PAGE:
Environmental equine: Mucking out may merit make-over
by Allison Rogers, Article donated by the mane points horse resource center.
If you live in a state in the Chesapeake Bay watershed, chances are you've heard
whisperings about nutrient management. One by one, Bay-state governments have
been passing legislation requiring that qualifying landowners put such plans in
place - Pennsylvania, Maryland, Virginia and Delaware all have new laws. This is
not strictly a Bay phenomenon; states across the country are taking a look at
protecting waterways. Washington is mulling new federal regulations.
Few horse owners know what nutrient management entails. Rumors swirling throughout the Bay states have many concerned that Big Brother will make it impossible to keep horses. The truth is that nutrient management will affect owners in heavily populated areas near sensitive waterways. But compliance shouldn't be inordinately expensive or difficult, and it shouldn't prevent anyone from keeping horses. Even if your state doesn't yet require that you have a nutrient management plan, your pastures, your streams and your neighbors would all benefit from your doing so.
Nutrient management refers to the controlled application of plant food to the
soil through commercial fertilizers and manure. Fertilizer - including manure - contains nitrogen and phosphorus, two nutrients that, wrongly applied, can affect water quality. Pasture plants can only absorb so much of these nutrients, and excess may wash into nearby waterways.
The goal of nutrient management legislation is to reduce the amount of P and N leaving the land on which they are applied. To achieve this, the regulations limit how much of these nutrients can be applied to fields. The details of each state's laws vary greatly; some limit nitrogen and phosphorus, some only nitrogen. Some include horses, some don't.
Maryland's law - which at press time is the most complicated and inclusive - requires anyone with eight animal units (one animal unit equals 1,000 pounds of live-animal weight) to have a nutrient management plan. Because horses are designated as two animal units, anyone with four or more horses must comply. Plans must be updated every three years. Several key details of Maryland's legislation are still being worked out.
Delaware's law dictates that anyone with eight animal units have a waste management plan, which provides specific guidelines about where and how to store manure and document what is done with it. In Delaware, one horse equals 1.25 animal units, so only properties with seven or more horses must comply. Also, if you apply fertilizer to 10 or more acres, you must have a nutrient management plan. (Virginias and Pennsylvania's legislation excludes horses; the federal law covers "animal feeding operations" so large as to exclude most stables.)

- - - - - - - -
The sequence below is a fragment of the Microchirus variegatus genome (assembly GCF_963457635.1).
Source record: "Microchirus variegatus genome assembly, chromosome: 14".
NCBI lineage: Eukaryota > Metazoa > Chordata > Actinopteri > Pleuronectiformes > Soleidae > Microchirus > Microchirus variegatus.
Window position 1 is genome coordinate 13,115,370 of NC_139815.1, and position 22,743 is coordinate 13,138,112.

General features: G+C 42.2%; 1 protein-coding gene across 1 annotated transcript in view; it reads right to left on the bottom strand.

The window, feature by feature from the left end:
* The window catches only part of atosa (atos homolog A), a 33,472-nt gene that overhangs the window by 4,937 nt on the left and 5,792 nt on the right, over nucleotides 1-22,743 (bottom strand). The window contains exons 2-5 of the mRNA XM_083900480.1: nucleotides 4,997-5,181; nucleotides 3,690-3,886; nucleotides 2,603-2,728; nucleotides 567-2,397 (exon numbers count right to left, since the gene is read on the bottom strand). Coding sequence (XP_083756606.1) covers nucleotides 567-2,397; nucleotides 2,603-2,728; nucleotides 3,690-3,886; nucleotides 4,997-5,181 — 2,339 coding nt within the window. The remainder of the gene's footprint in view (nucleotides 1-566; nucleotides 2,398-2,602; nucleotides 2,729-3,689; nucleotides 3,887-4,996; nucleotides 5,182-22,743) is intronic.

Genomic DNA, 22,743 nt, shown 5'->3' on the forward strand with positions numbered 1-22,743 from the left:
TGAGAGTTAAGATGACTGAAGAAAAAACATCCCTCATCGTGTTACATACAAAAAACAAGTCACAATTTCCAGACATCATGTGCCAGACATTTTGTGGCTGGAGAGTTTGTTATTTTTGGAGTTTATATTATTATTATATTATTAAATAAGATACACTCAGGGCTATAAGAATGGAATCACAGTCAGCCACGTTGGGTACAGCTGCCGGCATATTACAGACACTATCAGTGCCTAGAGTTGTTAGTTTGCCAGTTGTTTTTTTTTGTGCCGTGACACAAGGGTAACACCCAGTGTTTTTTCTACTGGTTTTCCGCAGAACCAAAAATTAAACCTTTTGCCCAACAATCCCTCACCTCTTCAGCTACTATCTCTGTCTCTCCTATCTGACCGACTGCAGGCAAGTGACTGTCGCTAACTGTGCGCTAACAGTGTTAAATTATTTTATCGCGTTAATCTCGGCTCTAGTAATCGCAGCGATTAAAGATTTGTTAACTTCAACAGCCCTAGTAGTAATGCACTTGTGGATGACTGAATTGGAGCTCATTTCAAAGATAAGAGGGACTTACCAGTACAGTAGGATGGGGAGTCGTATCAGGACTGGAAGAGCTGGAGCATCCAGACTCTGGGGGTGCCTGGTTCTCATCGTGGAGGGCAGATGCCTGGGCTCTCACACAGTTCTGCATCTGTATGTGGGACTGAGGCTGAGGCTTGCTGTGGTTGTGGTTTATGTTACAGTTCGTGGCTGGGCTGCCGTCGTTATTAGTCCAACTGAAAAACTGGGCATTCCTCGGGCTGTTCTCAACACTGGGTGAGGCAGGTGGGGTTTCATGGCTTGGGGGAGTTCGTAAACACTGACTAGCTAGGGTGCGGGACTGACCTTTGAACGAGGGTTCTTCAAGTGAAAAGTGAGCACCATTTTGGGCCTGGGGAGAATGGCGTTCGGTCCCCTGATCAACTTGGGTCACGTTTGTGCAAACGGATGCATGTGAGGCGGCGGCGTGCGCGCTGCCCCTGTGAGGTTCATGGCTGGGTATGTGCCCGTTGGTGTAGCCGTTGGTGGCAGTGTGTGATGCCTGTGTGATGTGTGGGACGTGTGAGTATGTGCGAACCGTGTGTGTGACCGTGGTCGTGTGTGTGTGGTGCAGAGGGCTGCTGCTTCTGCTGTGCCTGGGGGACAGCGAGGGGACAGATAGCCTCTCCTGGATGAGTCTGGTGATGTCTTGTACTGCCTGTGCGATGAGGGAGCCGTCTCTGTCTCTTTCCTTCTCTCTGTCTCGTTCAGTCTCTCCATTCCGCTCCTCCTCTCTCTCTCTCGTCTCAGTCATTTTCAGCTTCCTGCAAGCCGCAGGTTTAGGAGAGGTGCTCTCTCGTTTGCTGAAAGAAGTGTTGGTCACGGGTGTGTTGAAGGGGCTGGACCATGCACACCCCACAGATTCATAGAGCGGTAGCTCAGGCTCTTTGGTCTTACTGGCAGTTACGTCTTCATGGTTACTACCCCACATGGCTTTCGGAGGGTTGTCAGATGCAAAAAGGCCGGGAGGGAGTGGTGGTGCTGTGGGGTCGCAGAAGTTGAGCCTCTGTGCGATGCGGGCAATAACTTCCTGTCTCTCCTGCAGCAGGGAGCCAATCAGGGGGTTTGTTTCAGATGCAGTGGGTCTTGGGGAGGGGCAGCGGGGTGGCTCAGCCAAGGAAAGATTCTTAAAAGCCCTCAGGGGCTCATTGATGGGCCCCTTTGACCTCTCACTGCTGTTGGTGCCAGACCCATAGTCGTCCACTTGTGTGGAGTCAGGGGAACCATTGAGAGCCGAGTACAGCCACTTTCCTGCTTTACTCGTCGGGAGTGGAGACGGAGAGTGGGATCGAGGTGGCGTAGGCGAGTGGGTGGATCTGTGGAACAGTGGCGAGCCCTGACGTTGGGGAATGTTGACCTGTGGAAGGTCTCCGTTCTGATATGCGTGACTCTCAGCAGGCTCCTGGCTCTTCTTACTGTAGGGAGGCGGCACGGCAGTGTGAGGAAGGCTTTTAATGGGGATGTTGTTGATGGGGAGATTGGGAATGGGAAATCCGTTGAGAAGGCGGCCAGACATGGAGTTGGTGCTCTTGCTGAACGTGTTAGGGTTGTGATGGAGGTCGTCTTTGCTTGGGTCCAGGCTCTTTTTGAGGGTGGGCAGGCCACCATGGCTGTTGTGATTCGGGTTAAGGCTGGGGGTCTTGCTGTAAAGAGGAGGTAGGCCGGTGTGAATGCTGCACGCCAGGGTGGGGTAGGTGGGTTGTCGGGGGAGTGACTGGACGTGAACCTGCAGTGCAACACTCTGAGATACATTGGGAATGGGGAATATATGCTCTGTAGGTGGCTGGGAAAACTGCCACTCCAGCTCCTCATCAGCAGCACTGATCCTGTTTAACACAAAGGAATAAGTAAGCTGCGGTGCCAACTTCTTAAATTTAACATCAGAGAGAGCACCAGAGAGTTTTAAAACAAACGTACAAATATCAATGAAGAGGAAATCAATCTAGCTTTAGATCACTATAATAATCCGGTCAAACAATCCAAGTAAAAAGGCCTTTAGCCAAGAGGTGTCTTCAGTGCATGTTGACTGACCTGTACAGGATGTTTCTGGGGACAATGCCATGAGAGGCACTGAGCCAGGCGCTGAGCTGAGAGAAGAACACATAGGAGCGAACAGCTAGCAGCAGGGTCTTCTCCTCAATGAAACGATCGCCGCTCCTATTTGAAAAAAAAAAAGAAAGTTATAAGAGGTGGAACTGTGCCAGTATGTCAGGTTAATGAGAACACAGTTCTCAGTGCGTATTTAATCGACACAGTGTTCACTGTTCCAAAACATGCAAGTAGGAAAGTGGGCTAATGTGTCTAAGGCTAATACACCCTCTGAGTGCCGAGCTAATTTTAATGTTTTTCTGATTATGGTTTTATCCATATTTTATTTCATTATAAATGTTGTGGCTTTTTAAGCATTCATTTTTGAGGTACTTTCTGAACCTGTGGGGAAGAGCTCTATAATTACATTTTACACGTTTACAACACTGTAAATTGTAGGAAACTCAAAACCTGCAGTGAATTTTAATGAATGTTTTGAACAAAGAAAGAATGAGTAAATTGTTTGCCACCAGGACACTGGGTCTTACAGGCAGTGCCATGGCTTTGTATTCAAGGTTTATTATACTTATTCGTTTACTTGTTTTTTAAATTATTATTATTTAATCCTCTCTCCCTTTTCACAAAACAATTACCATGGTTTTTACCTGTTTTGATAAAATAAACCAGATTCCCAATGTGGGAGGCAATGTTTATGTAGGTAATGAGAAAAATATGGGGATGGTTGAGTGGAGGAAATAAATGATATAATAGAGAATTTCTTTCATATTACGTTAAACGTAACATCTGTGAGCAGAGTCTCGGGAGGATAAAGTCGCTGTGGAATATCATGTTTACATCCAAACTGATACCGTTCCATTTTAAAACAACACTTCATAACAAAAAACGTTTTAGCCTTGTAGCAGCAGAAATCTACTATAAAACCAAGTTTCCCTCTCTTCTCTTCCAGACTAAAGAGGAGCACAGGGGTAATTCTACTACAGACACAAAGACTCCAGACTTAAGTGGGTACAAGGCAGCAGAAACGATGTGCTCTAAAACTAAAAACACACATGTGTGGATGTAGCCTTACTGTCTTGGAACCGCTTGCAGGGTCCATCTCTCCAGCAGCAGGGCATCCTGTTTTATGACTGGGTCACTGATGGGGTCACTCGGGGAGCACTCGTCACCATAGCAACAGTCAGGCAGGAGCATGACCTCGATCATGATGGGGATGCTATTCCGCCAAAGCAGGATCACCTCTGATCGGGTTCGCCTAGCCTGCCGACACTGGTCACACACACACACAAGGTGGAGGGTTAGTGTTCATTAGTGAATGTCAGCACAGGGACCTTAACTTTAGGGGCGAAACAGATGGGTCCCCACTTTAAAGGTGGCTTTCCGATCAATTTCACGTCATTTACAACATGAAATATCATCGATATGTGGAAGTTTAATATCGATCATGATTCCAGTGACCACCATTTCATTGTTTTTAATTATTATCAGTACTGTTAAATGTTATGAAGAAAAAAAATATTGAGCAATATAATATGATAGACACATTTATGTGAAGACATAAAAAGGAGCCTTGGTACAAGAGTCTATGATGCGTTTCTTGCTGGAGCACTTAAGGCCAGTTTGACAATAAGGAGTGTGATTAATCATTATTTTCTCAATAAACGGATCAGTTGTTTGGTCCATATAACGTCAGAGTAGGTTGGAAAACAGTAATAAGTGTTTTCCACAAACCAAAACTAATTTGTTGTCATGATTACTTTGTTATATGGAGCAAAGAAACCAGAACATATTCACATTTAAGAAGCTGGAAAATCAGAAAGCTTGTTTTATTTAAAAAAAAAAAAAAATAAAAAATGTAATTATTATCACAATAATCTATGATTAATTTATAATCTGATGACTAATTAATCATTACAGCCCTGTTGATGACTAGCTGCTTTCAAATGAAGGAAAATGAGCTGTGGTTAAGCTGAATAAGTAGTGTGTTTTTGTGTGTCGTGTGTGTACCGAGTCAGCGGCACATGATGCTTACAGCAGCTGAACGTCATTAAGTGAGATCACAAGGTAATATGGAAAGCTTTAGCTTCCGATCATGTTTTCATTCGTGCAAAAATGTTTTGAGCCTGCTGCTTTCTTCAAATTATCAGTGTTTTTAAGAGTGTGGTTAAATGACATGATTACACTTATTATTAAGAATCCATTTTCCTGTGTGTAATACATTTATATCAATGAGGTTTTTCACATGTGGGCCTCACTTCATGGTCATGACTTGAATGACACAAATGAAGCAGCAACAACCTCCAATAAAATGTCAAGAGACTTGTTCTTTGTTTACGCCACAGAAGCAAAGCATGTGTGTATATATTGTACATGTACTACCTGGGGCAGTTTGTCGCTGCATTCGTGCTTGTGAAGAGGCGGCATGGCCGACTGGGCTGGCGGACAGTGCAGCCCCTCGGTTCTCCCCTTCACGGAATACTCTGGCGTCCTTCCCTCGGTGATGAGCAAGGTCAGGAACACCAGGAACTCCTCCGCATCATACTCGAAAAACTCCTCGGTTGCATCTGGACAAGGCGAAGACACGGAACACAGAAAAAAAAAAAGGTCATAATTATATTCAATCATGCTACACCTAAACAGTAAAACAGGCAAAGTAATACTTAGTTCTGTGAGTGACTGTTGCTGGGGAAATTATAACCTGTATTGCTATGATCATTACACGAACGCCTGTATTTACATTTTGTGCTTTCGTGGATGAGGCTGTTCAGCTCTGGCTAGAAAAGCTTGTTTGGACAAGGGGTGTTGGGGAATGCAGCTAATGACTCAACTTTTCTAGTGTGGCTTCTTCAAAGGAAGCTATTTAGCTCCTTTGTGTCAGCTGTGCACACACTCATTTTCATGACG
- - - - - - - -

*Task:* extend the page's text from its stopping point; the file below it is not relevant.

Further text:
Farmers have been using nutrient management plans for years. Getting a plan is fairly straightforward: Soil tests determine the levels of various nutrients, and a nutrient management adviser can analyze how these levels meet the needs of a target crop. If nutrient levels are higher than what's needed, the landowner is advised against adding fertilizer until nutrient levels have dropped. Local Cooperative Extension offices can help, as can Southern States' GrowMaster professionals.
Of the Maryland stables that have developed nutrient management plans since the law was passed, the problem hasn't been the presence of too much nitrogen and phosphorus, but too little. Typically, horse pastures aren't fertilized and limed enough, even taking into account the manure left by grazing animals.
What to do with stall waste presents more of a problem. Gone are the days of dumping manure in the woods for Mother Nature's disposal. Now you will have to account for how it is stored and what happens to it once it leaves storage.
Waste management is complicated by the increasing urbanization of rural areas: Where once your barn was isolated, suddenly neighbors are peering over your fences, wrinkling their noses. The last thing you want to do is invite complaints by having a messy, smelly manure pile.
The local Soil and Water Conservation District can advise you on the best location for a manure pile. If you have enough horses and stall waste to warrant building a manure storage structure, the SWCD can design it for you at no charge and help you determine if you qualify for cost-share dollars to offset construction costs. Creative ideas for manure management will be addressed in the next issue.
Get a nutrient management plan, and follow its recommendations. If your pastures need lime and fertilizer, don't be afraid to apply them; the healthier your pastures, the less runoff that will occur. Not only does grass absorb nutrients from the soil, it also acts as a physical barrier to prevent runoff.
Take care of bare spots. Take horses off grass that has been grazed below three inches, and don't let them back on that grass until it is six inches high again. Keep horses off wet pastures as much as possible. In winter, always keep hay in the pastures to discourage horses from grazing grass that is dormant and can't rejuvenate.
Clip pastures regularly during the growing season to keep weeds under control. Mowing also promotes more even grazing by cutting back older, less palatable grass.
Drag pastures to break up and spread manure. This not only makes more of the nutrients available to grass, it also helps kill parasites.
Pile manure and stall waste as far from water sources and neighboring houses as possible. Cover manure piles with a tarp during wet weather. Compost manure and spread it on gardens or croplands or have it hauled away.
If you spread manure on your property, do so only during the growing season. Don't spread when the ground is frozen and can't absorb the nutrients.
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